Do good things come in threes? Sun Microsystems must think so because it managed to get three major product rollouts into one blockbuster announcement.
On Tuesday, Sun unveiled a blade system, a high-end server, and a storage system at a big media event at the Palace Hotel in San Francisco.
All powered by AMD's Opteron processor, Sun's new systems start with the X4500, a four-way data server designed for high performance computing (HPC), virtualization and Web-tier applications.
Sun said it will pack the system with the highest density of storage available and "incredibly high data throughput" (2 Gbps). Up to 27 TB of storage are available in a 7-inch rack space. Even the entry-level system starts with a whopping 24 TB of storage.
The X4500 (priced starting at $32,995) grew out of a project where Sun had to build a video server, and it can easily perform that function, said Andy Bechtolsheim, chief architect and co-founder of Sun Microsystems.
"We've also seen interest from people running open source databases, encryption and many other applications related to high performance computing."
The advantage for running open source, relatively unstructured databases is quicker search times. "At 2 gigabytes per second, you can scan the whole box in a few hours; something that would have taken days with other systems," said Bechtolsheim.
With its second system, the X4600, Sun is claiming an industry first, a 4-way server that can scale up to a 16-way, all in a 4U chassis.
"This is the best scaling machine, bar none," said Bechtolsheim. Sun said a single X4600 (starting price of $25,995) was capable of consolidating as many as 76 Intel Xeon-based servers.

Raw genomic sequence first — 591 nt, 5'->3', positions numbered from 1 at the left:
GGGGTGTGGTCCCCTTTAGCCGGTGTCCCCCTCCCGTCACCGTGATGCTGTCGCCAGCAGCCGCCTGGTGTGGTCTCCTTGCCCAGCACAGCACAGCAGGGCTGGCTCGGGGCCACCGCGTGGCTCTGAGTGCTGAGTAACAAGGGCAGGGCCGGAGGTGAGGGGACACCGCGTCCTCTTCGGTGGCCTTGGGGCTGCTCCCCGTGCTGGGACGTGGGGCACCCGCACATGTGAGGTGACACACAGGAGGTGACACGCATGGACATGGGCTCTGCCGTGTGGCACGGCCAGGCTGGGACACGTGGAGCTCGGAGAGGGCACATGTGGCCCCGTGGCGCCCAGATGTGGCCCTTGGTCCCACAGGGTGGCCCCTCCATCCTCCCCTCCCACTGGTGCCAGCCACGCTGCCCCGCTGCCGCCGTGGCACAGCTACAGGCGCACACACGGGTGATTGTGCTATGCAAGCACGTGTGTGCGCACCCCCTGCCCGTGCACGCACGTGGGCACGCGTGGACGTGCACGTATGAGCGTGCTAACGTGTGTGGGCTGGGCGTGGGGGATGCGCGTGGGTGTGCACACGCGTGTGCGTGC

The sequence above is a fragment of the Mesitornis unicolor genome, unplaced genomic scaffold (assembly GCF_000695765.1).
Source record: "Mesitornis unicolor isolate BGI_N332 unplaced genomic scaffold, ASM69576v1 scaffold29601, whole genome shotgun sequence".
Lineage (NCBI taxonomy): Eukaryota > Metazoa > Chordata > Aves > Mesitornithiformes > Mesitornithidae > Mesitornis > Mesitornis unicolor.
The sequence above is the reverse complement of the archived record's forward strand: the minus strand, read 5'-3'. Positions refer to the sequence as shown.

Lastly, Sun is unveiling its long-awaited re-entry into the blade market with the Sun Blade 8000 Modular System.
Like the other X4500 and X4600, the Blade 8000 (starting price of $14,600) is based on the Opteron, x86, 64-bit architecture. Sun is aiming high with the system it said offers up to four times the memory and up to 20 times the I/O capacity of competitive offerings.
"None of these products are commodity offerings, they're top-of-class offerings. Sun is ahead of the curve," Jonathan Eunice, analyst with Illuminata, told internetnews.com.
"The blade system is absolutely different from what HP and IBM are doing; this is a full bore data center play without any compromise.
HP and IBM are trying to also address the SMB and branch office market, but this is aiming right for the data center with some impressive specs."
The chassis design of the Blade 8000 accommodates up to 10 4-socket blades powered by AMD's dual-core Opteron. Sun designed the system as a data center compute engine for server consolidation and virtualization, business applications, and large-scale HPC deployments and high-requirement databases in Solaris, Linux, and Windows environments.
HP's response to the news was to say there is little evidence of customer demand for scalable x86-based systems, which have been offered for years by various vendors. Quoting IDC figures for the first quarter of this year, HP said 99.8 of the all x86 systems shipped were one to four sockets.
But Bechtolsheim said there are several reasons for the sluggish demand and expressed confidence there will be plenty of demand for Sun's new servers. For one, he said, other 4-socket solutions haven't scaled well, and Sun is seeing better results with AMD's relatively new Opteron chips.
For another, the price of these systems have been high, but he thinks prices will come down now thanks to increased competition by both AMD and Intel in the high performance market.
This article was originally published on internetnews.com.